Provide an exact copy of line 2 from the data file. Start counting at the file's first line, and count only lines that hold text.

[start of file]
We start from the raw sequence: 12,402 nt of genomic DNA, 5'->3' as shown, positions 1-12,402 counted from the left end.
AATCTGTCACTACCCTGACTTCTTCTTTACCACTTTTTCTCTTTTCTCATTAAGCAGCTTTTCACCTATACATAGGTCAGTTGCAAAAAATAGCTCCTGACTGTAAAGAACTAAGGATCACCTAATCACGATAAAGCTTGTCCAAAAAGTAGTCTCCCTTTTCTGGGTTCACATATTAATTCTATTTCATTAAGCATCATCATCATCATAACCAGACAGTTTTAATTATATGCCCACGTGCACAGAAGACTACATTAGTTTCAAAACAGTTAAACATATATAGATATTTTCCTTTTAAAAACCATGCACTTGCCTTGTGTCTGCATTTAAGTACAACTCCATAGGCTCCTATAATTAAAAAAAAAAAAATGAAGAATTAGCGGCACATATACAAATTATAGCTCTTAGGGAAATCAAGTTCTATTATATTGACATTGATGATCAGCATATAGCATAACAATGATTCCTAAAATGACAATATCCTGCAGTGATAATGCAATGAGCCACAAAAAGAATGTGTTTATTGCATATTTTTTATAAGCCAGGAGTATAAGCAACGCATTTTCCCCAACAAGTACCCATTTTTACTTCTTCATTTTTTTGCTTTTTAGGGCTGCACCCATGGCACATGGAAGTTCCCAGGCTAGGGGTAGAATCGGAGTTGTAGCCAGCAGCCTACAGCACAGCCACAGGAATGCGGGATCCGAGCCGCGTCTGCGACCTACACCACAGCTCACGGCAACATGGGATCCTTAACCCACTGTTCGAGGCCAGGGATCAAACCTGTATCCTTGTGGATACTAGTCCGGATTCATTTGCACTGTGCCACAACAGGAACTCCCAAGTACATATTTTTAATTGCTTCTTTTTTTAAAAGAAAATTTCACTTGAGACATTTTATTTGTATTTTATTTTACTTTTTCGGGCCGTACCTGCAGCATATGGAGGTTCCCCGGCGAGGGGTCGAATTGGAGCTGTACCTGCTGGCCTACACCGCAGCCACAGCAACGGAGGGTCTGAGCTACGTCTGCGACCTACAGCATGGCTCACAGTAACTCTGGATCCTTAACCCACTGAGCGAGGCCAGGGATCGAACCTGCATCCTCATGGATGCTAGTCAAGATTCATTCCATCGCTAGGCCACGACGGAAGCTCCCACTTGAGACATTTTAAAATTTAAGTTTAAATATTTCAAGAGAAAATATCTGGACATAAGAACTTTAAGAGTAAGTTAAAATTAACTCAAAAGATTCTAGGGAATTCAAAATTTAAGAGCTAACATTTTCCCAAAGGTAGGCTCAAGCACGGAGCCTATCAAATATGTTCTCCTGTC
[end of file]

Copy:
AATCTGTCACTACCCTGACTTCTTCTTTACCACTTTTTCTCTTTTCTCATTAAGCAGCTTTTCACCTATACATAGGTCAGTTGCAAAAAATAGCTCCTGACTGTAAAGAACTAAGGATCACCTAATCACGATAAAGCTTGTCCAAAAAGTAGTCTCCCTTTTCTGGGTTCACATATTAATTCTATTTCATTAAGCATCATCATCATCATAACCAGACAGTTTTAATTATATGCCCACGTGCACAGAAGACTACATTAGTTTCAAAACAGTTAAACATATATAGATATTTTCCTTTTAAAAACCATGCACTTGCCTTGTGTCTGCATTTAAGTACAACTCCATAGGCTCCTATAATTAAAAAAAAAAAAATGAAGAATTAGCGGCACATATACAAATTATAGCTCTTAGGGAAATCAAGTTCTATTATATTGACATTGATGATCAGCATATAGCATAACAATGATTCCTAAAATGACAATATCCTGCAGTGATAATGCAATGAGCCACAAAAAGAATGTGTTTATTGCATATTTTTTATAAGCCAGGAGTATAAGCAACGCATTTTCCCCAACAAGTACCCATTTTTACTTCTTCATTTTTTTGCTTTTTAGGGCTGCACCCATGGCACATGGAAGTTCCCAGGCTAGGGGTAGAATCGGAGTTGTAGCCAGCAGCCTACAGCACAGCCACAGGAATGCGGGATCCGAGCCGCGTCTGCGACCTACACCACAGCTCACGGCAACATGGGATCCTTAACCCACTGTTCGAGGCCAGGGATCAAACCTGTATCCTTGTGGATACTAGTCCGGATTCATTTGCACTGTGCCACAACAGGAACTCCCAAGTACATATTTTTAATTGCTTCTTTTTTTAAAAGAAAATTTCACTTGAGACATTTTATTTGTATTTTATTTTACTTTTTCGGGCCGTACCTGCAGCATATGGAGGTTCCCCGGCGAGGGGTCGAATTGGAGCTGTACCTGCTGGCCTACACCGCAGCCACAGCAACGGAGGGTCTGAGCTACGTCTGCGACCTACAGCATGGCTCACAGTAACTCTGGATCCTTAACCCACTGAGCGAGGCCAGGGATCGAACCTGCATCCTCATGGATGCTAGTCAAGATTCATTCCATCGCTAGGCCACGACGGAAGCTCCCACTTGAGACATTTTAAAATTTAAGTTTAAATATTTCAAGAGAAAATATCTGGACATAAGAACTTTAAGAGTAAGTTAAAATTAACTCAAAAGATTCTAGGGAATTCAAAATTTAAGAGCTAACATTTTCCCAAAGGTAGGCTCAAGCACGGAGCCTATCAAATATGTTCTCCTGTC